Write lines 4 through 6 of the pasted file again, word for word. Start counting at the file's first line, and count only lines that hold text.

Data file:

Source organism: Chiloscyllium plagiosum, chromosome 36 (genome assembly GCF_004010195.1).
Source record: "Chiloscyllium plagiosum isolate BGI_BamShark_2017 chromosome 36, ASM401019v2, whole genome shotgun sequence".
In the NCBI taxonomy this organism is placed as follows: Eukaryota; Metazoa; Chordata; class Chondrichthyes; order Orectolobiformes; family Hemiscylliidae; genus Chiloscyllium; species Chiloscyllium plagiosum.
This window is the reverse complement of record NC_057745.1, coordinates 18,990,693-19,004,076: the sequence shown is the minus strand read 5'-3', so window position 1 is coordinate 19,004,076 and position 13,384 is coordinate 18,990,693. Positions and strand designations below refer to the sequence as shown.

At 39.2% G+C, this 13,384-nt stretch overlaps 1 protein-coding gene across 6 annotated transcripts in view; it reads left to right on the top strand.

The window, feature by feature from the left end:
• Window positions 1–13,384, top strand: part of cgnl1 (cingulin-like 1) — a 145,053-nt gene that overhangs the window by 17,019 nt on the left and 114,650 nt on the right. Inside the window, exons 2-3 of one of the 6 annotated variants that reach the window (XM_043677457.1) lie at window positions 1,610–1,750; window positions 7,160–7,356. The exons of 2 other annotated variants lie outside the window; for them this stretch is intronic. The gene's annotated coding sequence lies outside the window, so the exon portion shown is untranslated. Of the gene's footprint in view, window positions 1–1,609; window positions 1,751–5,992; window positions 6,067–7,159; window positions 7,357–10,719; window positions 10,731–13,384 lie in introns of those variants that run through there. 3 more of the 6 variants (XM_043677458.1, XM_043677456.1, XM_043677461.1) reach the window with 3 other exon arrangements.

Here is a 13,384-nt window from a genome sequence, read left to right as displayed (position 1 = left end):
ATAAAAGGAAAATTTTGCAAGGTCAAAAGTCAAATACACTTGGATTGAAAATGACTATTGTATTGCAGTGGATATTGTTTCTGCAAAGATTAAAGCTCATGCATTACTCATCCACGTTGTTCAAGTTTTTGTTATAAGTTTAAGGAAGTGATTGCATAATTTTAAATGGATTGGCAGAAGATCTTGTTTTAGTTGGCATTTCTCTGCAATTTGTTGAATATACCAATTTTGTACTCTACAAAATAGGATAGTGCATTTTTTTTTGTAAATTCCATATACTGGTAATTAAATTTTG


This window is the reverse complement of record NC_057745.1, coordinates 18,990,693-19,004,076: the sequence shown is the minus strand read 5'-3', so window position 1 is coordinate 19,004,076 and position 13,384 is coordinate 18,990,693. Positions and strand designations below refer to the sequence as shown.

At 39.2% G+C, this 13,384-nt stretch overlaps 1 protein-coding gene across 6 annotated transcripts in view; it reads left to right on the top strand.

The window, feature by feature from the left end: